MusicWorks released a survey in 2009 that asked 2000 people what they thought of music in the office. The surveys consisted of various questions and were asked to both employers and employees. The results were eye opening yet upon reflection were actually quite predictable.
87% of people agreed that playing music in the office increases morale and 86% of people agree that playing music in the work place makes employees happier. 69% of companies that do play music in the work place would recommend it to increase productivity and 67% of people say that playing the right type of music can be beneficial to their business.
From an employee’s point of view 71% of employees would like to be able to listen to music in their office and of those people 74% say they enjoy going to work more when they can listen to music.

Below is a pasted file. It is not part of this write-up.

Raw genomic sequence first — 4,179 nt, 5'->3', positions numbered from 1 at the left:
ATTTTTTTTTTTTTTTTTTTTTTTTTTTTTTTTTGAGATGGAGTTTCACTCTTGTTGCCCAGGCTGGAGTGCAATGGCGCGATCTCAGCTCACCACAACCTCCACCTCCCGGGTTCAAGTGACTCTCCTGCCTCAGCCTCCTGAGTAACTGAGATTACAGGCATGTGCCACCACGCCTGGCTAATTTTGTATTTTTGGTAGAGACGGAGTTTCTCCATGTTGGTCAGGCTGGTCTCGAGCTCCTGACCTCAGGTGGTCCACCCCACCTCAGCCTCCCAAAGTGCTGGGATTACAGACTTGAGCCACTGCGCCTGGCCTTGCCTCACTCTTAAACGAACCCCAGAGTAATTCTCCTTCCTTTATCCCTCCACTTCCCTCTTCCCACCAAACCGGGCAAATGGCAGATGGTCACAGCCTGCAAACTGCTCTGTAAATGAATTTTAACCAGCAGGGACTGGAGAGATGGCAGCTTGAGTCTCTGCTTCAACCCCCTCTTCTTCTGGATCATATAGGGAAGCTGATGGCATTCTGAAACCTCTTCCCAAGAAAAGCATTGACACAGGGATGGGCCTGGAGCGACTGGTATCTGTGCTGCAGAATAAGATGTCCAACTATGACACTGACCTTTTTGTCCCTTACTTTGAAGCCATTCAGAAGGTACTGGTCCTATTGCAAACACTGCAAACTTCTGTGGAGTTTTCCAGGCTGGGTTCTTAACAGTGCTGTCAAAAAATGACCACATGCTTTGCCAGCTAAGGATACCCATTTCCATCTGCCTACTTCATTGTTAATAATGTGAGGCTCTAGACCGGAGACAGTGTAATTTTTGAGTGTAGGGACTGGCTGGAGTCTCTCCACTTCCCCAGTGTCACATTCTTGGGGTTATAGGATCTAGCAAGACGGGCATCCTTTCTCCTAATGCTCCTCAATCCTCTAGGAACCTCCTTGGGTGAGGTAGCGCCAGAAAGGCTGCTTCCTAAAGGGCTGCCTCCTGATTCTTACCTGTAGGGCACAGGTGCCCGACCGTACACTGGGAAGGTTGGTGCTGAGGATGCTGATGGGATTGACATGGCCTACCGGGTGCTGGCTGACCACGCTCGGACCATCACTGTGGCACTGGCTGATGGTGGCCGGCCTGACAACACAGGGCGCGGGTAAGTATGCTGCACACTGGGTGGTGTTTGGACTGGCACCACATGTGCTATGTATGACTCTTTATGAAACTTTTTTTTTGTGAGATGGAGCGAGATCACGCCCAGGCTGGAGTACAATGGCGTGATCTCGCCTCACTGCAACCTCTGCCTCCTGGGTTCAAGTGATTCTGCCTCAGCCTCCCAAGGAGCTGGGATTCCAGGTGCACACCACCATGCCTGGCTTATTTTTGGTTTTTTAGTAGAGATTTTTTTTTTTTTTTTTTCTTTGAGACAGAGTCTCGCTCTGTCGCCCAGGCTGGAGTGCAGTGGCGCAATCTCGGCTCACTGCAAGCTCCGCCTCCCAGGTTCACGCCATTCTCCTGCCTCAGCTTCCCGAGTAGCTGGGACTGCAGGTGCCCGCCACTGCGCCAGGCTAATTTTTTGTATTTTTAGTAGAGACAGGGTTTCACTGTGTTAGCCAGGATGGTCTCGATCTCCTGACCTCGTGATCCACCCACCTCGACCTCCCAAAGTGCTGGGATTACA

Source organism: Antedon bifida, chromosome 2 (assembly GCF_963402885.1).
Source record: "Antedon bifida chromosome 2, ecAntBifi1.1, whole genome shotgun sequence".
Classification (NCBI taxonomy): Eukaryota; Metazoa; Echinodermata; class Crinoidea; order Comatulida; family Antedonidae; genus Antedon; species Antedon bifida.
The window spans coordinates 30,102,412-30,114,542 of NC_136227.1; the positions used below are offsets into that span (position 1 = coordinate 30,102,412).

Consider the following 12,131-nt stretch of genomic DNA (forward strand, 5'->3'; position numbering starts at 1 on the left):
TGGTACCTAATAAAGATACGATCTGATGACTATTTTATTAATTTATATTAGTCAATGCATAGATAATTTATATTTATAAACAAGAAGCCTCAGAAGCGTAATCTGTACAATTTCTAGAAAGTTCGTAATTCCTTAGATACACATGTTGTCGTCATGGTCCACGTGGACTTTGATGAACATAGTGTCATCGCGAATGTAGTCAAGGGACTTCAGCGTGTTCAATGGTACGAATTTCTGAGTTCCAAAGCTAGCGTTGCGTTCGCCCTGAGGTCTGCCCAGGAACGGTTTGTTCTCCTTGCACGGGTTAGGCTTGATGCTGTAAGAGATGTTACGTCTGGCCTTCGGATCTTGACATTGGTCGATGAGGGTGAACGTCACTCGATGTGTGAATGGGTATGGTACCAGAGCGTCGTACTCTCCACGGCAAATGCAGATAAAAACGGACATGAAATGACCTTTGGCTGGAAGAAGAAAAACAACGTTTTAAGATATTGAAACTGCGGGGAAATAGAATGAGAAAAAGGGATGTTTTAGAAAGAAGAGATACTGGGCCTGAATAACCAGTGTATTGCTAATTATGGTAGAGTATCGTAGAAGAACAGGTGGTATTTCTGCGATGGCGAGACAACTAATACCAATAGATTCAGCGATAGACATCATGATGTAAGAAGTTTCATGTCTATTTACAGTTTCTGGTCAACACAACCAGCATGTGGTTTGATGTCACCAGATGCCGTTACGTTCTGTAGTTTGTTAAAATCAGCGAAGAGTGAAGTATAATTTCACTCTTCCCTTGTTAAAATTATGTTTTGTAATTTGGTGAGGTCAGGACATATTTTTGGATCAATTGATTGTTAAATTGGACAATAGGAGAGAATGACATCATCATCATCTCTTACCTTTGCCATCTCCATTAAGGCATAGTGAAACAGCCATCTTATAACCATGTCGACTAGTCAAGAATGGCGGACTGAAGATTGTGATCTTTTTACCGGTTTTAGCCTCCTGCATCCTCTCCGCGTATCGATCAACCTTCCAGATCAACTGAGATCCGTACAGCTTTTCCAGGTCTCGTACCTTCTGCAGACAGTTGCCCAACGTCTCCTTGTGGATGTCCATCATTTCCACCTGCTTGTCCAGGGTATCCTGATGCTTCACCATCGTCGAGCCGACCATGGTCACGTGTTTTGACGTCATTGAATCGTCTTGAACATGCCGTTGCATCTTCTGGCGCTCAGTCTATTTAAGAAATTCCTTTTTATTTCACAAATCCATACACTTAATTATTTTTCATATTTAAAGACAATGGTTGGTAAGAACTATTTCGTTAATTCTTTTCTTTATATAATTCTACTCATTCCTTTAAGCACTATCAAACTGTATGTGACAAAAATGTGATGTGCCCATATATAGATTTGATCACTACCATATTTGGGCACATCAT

From this evidence it seems obvious that businesses should play music however it is not as easy as that. As a species we all have different music tastes and it is not uncommon for two people that sit opposite each other in an office to have completely different music tastes. So how do we compromise?
Furthermore, by law, if music is played in an office, money must be paid to the PRS for every song that is played, even if it is just the radio. This is an expense that a lot of companies regard as needless, so this is why most offices do not allow music to be played during office hours.